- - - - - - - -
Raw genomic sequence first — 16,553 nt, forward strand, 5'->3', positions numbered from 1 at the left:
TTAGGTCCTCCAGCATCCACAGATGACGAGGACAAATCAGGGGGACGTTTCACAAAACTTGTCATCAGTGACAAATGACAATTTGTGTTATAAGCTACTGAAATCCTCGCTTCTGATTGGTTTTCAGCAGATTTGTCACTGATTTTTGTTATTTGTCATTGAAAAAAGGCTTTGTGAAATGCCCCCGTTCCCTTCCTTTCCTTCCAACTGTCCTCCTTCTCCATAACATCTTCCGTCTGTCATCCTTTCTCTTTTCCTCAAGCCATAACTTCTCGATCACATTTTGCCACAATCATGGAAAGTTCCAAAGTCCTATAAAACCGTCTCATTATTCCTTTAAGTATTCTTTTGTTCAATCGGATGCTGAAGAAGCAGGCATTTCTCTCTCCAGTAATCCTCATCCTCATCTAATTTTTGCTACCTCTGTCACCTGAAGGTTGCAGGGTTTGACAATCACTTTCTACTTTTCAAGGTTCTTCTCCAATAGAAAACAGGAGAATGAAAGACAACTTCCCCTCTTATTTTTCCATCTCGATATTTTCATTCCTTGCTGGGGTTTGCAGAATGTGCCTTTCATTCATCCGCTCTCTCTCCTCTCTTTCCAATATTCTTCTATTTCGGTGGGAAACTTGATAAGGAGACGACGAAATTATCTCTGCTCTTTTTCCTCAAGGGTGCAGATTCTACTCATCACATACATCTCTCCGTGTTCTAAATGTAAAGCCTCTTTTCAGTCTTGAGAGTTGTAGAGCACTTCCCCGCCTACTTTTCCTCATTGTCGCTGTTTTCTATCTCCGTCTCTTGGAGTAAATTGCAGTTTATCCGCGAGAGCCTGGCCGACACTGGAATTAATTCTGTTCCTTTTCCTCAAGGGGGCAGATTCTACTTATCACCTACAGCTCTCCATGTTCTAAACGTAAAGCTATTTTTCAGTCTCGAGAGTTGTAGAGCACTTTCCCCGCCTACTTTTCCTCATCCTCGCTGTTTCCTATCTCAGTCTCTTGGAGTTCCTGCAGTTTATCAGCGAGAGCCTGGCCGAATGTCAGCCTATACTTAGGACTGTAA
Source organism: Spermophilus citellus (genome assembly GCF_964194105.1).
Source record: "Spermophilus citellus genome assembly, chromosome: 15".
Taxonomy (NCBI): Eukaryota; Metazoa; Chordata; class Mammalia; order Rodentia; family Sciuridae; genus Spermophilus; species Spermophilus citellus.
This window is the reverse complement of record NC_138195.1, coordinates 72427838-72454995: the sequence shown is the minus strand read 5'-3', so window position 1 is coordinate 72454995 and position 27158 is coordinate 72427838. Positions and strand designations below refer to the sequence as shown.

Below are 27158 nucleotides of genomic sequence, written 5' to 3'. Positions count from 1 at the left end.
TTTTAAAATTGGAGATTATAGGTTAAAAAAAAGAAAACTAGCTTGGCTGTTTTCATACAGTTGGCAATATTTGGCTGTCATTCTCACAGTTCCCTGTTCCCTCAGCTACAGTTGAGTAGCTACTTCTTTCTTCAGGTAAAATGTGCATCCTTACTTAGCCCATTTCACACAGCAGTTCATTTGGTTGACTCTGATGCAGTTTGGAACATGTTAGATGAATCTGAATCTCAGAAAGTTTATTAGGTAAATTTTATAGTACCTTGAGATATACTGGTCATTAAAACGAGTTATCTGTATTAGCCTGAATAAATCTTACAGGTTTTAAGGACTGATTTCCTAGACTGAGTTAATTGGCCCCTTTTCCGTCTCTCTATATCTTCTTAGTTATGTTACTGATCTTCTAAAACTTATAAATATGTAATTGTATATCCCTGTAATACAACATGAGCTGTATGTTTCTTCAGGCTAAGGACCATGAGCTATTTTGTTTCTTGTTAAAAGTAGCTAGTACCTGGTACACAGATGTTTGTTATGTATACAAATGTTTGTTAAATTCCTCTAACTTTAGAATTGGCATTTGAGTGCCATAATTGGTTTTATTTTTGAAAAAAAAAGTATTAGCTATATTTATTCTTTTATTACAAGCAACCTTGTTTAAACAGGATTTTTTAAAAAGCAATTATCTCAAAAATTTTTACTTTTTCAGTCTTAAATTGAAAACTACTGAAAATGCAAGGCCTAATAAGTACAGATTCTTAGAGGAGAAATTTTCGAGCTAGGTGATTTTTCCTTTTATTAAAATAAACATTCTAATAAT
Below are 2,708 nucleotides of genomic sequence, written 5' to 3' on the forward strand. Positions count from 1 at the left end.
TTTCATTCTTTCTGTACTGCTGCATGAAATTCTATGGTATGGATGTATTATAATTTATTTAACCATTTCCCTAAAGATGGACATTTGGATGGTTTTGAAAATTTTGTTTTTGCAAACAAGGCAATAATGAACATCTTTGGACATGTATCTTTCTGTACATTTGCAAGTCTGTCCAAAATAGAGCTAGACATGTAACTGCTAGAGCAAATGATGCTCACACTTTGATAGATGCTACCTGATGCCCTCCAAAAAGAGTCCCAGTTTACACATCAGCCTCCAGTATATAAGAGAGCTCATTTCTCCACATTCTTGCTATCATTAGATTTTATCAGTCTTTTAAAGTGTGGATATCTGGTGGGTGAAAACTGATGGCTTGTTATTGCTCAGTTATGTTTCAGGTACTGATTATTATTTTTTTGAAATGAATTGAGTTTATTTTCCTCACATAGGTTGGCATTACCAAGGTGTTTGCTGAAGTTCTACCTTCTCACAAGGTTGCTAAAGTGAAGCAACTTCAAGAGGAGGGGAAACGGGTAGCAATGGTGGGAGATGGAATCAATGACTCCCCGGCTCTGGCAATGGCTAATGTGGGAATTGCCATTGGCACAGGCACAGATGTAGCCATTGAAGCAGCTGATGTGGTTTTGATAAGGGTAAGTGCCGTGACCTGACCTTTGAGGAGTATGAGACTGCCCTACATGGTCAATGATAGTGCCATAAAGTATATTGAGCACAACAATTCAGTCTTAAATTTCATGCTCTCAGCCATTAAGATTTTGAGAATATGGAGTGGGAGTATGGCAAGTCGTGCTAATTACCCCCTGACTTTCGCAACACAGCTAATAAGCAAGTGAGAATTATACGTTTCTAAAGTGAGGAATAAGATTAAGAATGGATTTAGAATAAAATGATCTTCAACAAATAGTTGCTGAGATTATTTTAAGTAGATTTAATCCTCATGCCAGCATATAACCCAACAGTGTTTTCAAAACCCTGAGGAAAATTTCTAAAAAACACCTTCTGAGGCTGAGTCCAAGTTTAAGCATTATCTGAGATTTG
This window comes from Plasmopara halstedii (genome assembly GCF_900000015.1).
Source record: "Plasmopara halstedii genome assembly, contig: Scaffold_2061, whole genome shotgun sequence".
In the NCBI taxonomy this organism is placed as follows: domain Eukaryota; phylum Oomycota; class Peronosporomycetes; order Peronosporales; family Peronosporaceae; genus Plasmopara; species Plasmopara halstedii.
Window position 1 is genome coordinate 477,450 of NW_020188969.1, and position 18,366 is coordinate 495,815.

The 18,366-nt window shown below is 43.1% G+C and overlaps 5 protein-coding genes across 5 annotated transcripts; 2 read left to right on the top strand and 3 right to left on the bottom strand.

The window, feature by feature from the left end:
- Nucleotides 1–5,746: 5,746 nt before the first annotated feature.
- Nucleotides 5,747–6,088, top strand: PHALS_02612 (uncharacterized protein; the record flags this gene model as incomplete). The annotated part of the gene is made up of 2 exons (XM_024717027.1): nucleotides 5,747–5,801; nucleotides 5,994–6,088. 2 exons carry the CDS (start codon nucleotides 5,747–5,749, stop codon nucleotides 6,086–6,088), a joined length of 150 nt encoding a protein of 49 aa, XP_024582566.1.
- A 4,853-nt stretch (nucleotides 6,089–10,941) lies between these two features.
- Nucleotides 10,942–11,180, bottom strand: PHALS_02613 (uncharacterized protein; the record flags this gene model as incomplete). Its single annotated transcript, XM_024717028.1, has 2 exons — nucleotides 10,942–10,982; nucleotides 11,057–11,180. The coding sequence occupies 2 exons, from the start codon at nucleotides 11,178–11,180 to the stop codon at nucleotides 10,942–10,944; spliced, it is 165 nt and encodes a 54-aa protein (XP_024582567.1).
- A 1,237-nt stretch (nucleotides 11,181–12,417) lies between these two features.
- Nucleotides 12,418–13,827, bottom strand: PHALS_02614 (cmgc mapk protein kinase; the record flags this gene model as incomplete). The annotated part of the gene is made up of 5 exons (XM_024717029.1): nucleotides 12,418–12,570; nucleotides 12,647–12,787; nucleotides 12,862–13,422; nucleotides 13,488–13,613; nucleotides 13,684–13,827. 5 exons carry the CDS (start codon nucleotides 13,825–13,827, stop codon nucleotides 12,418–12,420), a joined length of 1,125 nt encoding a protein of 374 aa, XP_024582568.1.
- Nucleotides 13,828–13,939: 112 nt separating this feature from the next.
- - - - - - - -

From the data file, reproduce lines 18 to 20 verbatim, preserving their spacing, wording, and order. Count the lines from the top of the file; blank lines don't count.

- Nucleotides 5,747–6,088, top strand: PHALS_02612 (uncharacterized protein; the record flags this gene model as incomplete). The annotated part of the gene is made up of 2 exons (XM_024717027.1): nucleotides 5,747–5,801; nucleotides 5,994–6,088. 2 exons carry the CDS (start codon nucleotides 5,747–5,749, stop codon nucleotides 6,086–6,088), a joined length of 150 nt encoding a protein of 49 aa, XP_024582566.1.
- A 4,853-nt stretch (nucleotides 6,089–10,941) lies between these two features.
- Nucleotides 10,942–11,180, bottom strand: PHALS_02613 (uncharacterized protein; the record flags this gene model as incomplete). Its single annotated transcript, XM_024717028.1, has 2 exons — nucleotides 10,942–10,982; nucleotides 11,057–11,180. The coding sequence occupies 2 exons, from the start codon at nucleotides 11,178–11,180 to the stop codon at nucleotides 10,942–10,944; spliced, it is 165 nt and encodes a 54-aa protein (XP_024582567.1).